In the first half of the sinusoidal cycle, this magnetic flux causes magnetization of the core’s magnetic material. We can consider being internally composed of a group of domains aligned in one direction because of the magnetic field.
When the magnetic field direction is reversed in the second half of the second cycle of the sinusoidal curve, the domains inside the core must change their direction. The poles must align parallel in the new direction of the field.
Thus we can consider hysteresis loss as the lost power during the friction of the particles of matter and the movement of its poles in each cycle of the magnetic field.
In fact, the energy consumed in the row of poles of the magnetic material comes from the input power. Of course, it does not transfer this energy to the secondary side, which does not move to the load and then considers it lost energy.
Calculation of Hysteresis Losses
We conclude from this that the stronger the magnetic field and the higher the frequency, the higher the energy consumed in the row and the change of the direction of the electrodes inside the material.
We can calculate the value of hysteresis losses from the following equation:
We can calculate the value of hysteresis loss in another way, through the area within the loop known as the hysteresis loop as in the following figure:
So, the larger the area within the loop, the greater the hysteresis losses.
From the previous figure:
It is clear that we can reduce hysteresis losses by improving the quality of the core material.
The Fifth Secret
The fifth secret in details about eddy current losses:
We all know that magnetic materials such as iron also have the ability to connect the electrical current and not only to pass the magnetic flux. When the flux lines cut off the wires of copper winding, they generate a great e.m.f under the law of Faraday.
When they cut off these winding, they also cut off Iron core, which generates an electric current called eddy current.
Of course, these eddy currents are not desirable. They do not reach the load and cause the iron core to warm unnecessarily. Usually, eddy currents cause about 50% of the iron core loss.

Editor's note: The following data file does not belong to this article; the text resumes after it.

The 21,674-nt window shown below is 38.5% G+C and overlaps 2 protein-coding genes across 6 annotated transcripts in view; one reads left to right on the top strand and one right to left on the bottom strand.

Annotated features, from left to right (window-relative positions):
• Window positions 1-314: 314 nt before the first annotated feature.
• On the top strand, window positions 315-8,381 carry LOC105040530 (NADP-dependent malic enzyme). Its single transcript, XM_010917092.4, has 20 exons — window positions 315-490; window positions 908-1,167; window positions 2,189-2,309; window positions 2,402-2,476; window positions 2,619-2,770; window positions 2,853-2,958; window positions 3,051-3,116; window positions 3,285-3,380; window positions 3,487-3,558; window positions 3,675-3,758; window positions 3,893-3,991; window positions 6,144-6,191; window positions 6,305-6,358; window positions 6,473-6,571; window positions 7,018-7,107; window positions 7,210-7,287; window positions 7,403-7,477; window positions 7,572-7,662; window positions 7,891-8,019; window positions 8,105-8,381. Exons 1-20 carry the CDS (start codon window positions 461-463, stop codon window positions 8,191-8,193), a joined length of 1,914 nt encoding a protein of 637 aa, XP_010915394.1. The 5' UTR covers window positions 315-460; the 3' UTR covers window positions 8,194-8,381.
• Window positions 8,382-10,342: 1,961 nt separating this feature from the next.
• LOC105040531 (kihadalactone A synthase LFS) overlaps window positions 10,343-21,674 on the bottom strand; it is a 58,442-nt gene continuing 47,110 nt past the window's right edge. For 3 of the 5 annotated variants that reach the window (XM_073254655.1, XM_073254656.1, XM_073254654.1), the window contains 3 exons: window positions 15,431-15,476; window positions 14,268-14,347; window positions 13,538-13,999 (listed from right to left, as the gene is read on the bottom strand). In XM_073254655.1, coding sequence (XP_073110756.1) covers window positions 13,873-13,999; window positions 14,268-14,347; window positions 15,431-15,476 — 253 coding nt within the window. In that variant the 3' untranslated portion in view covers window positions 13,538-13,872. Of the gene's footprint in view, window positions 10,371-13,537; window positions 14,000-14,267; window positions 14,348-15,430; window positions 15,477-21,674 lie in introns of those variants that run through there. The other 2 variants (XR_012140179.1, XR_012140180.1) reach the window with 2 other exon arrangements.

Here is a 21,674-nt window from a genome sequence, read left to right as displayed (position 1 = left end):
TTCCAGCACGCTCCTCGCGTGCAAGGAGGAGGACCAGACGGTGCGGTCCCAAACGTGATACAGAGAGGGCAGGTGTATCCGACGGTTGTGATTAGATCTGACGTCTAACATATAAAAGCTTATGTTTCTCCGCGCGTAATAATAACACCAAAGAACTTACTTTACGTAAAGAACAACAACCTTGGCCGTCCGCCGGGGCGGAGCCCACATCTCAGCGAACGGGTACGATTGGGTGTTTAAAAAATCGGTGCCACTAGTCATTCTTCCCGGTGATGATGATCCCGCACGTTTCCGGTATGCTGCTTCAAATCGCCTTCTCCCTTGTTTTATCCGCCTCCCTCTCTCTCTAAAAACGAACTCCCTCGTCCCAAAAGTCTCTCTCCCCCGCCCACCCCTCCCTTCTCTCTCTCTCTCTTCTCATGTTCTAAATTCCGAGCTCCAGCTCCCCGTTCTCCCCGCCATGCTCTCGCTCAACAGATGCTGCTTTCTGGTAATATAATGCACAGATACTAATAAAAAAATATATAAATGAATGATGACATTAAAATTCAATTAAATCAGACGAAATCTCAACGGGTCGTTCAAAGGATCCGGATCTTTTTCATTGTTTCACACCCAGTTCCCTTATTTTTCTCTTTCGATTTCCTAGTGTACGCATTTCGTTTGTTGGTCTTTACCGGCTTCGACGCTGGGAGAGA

This type of loss depends mainly on the type of magnetic material, frequency, and magnetic field density.
We can calculate according to the following formula:
Such that :
Ke is the constant that depends on the type and thickness of the material.
Reduce Eddy Current Losses
The value of the thickness of the magnetic material has a strong effect on the Eddy current loss. So, the less thickness, the greater the electrical resistance and the less the current passing through the iron core.
Therefore all the iron cores of all electrical transformers should be in the form of lamination separated from each other and compressed together.
It involves transformer lamination core1 and transformer lamination core2.
In terms of magnetism, the lamination set gives the area of the cube of the iron core ability to withstand the passage of the flux.
In the electric sense, it is high resistance to the section’s small area in each slice. Usually does not exceed the thickness of the single lamination is 0.35 mm. There is only a small current, and this can be a way to reduce the eddy current.
The Sixth Secret
The seventh secret in detail is about Dielectric losses:
The dielectric losses are classified under no-load losses… they are present during loading and the transformer’s no-load condition. The insulation materials used to isolate the conductors inside the transformer causes a kind of capacitor known as the stray capacitors.
They are capacitors that are not visible to the eye but do the same work as the real capacitor and cause some kind of energy loss.
In fact, we can represent the ideal capacitor by capacitance only without resistance… where there is no loss in power, it charges by the first half of the sine wave and then discharge in the second half. And then charged and discharged and so on…
And therefore does not lose anything of the active power, so the angle between the voltage and the current 90 degrees. But this is only theoretically possible… There is no capacitor, in fact, only capacitance, but always with small resistance.